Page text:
Milena Govich, a gorgeous brunette, plays the title role of Millie Dillmount which is like Sweet Charity who looks for love in the wrong places. She is a multitalented young actress who very richly deserves the standing ovation awarded her at the close of the show. Milena gets to show off her beautiful singing voice in ballads as well as her belting voice in the best song of the show called "Gimme, Gimme" where she finally realizes love is the most important ingredient in a relationship. This number reminds you of a Judy Garland song. Millie's modern philosophy is that a woman chooses the man she wants to marry and that's that, showing her naivete as a small town girl in the big city. Milena's songs include "Not For the Life of Me" about her never going back home, "Thoroughly Modern Millie" where she leads the chorus as she swiftly changes into a flapper, complete with short skirt and bobbed hair and the beautiful ballad,"Jimmy" where she realizes the man she has been pursuing is the wrong man for her. She gets to show off her range in this song as well as in the duet, "I Turned the Corner". Milena also leads the chorus girls in a comic tap dance number called "Forget About the Boy" and a wild drunken dance song called "The Nuttycracker Suite" based on the music of Tchaikovsky. She shows her versatility as an actress in this role after playing the seductive vamp, Carla in "Nine" last season. Brava.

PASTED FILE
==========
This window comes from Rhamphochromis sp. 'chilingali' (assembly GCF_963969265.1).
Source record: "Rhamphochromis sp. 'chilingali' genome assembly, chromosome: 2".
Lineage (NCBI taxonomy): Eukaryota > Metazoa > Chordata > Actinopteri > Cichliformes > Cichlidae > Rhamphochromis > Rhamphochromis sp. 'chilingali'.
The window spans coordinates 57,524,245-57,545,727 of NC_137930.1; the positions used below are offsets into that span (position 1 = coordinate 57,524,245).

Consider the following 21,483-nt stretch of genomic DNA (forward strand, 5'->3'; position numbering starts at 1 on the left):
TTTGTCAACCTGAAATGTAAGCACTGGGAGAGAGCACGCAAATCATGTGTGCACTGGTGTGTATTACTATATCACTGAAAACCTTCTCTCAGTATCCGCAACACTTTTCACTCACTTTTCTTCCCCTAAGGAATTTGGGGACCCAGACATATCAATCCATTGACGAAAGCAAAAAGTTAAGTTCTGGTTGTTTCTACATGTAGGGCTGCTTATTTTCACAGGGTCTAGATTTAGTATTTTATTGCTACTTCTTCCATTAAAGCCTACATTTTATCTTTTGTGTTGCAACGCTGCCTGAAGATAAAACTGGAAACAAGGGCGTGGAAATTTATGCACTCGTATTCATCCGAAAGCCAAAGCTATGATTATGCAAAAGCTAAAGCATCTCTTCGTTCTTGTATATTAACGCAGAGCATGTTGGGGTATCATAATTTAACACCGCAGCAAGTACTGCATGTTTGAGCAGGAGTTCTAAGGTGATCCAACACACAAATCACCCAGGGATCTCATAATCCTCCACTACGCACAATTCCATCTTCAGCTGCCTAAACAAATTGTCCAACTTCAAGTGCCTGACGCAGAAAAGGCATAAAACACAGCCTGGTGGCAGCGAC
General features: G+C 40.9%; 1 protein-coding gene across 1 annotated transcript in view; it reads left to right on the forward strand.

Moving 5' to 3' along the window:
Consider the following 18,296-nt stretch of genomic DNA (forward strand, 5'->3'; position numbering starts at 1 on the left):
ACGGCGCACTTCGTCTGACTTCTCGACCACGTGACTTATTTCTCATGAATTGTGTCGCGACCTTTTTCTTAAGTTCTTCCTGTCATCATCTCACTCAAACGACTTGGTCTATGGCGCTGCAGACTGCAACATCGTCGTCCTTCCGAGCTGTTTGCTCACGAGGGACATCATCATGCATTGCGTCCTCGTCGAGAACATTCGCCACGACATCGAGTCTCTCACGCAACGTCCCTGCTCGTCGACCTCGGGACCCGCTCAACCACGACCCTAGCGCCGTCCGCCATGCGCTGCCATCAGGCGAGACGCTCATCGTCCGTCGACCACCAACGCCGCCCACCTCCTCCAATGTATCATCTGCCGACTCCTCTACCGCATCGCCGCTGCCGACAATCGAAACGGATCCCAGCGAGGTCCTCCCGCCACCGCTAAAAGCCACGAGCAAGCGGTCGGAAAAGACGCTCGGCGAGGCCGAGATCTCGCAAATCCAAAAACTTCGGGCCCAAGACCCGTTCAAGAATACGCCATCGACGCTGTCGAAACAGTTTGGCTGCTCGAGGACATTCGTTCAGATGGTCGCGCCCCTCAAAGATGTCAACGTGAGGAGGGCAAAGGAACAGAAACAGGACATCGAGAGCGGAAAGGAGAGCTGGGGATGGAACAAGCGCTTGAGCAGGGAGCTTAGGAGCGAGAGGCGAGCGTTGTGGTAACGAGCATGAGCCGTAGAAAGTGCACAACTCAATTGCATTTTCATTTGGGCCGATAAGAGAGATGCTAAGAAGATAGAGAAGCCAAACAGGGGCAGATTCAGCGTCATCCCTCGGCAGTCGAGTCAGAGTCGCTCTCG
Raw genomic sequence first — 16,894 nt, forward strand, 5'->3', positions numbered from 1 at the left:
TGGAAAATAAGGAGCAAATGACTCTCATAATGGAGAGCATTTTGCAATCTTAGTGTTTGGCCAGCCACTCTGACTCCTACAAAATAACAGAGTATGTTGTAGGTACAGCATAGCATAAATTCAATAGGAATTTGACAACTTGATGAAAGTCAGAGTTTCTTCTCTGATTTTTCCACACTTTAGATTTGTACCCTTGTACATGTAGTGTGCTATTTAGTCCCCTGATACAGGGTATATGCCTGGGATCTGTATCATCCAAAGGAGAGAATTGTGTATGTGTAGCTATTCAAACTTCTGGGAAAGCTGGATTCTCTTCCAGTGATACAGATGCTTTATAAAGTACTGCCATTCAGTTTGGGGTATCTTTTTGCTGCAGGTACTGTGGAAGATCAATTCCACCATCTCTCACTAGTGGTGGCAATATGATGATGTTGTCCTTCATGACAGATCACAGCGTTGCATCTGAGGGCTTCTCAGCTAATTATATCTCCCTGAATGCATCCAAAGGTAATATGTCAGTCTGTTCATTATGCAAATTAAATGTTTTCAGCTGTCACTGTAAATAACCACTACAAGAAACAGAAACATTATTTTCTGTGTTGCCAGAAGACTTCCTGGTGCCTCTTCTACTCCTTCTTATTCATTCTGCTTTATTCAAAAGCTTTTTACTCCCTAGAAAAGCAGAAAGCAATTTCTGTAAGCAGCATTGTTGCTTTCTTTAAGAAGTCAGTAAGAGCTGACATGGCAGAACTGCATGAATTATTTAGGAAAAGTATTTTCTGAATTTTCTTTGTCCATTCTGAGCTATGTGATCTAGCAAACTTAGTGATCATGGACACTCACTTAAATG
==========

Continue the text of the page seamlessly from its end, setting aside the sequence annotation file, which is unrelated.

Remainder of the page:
Ryan Silverman plays Jimmy Smith who Millie forces to help her on her first day in NYC after she gets mugged. He hides a secret which the audience learns about later in the show after he realizes he must give up his playboy ways after falling in love with Millie. His glorious tenor voice soars in "I Turned the Corner" and the quartet version of "I'm Falling in Love with Someone" while he displays his dancing ability in the Gene Kelly prison style dance song called "What Do I Need with Love?". This latter number is very impressive as Ryan dances in and out of jail while climbing up and down the prison bars. Terry Burrell plays the extremely wealthy, Muzzy Van Hossmere, the toast of New York. Her first song is a bluesy number called "Only in New York" while her second song is a dance number with four chorus boys called "Long a I'm Here with You" but Terry is a hoot when she is disguised in a Bo Peep style outfit pretending to be a long lost orphan. Richard Roland plays Millie's very handsome and rich boss, Trevor Graydon. He tests her skills in "The Speed Test" which is an updated version of "Modern Major General" written by Arthur Sullivan. (The chorus girls do a dance number with their typewriters in this scene which is hilarious.) His strong baritone voice is also used in the "Ah, Sweet Mystery of Life" and "I'm Falling in Love with Someone". Richard is very funny as this stuffed shirt, pompous man who finally gets taught a lesson in this show. He gets to do a very funny tiptoe type dance to the love song with his true love Miss Dorothy played by Amanda Serkasevich. She is a hoot as the rich, naive girl who wants to be poor. Amanda's glorious soprano voice soars in her duets "How the Other Half Lives" with Millie and the love song with Trevor. She also gets to show off her dancing ability in the chorus numbers but it her acting as the dippy young California actress that will keep you laughing at her all night long which is quite a change from her more serious role as Claudia in "Nine". Topnotch performers who the audience would love to see over and over again.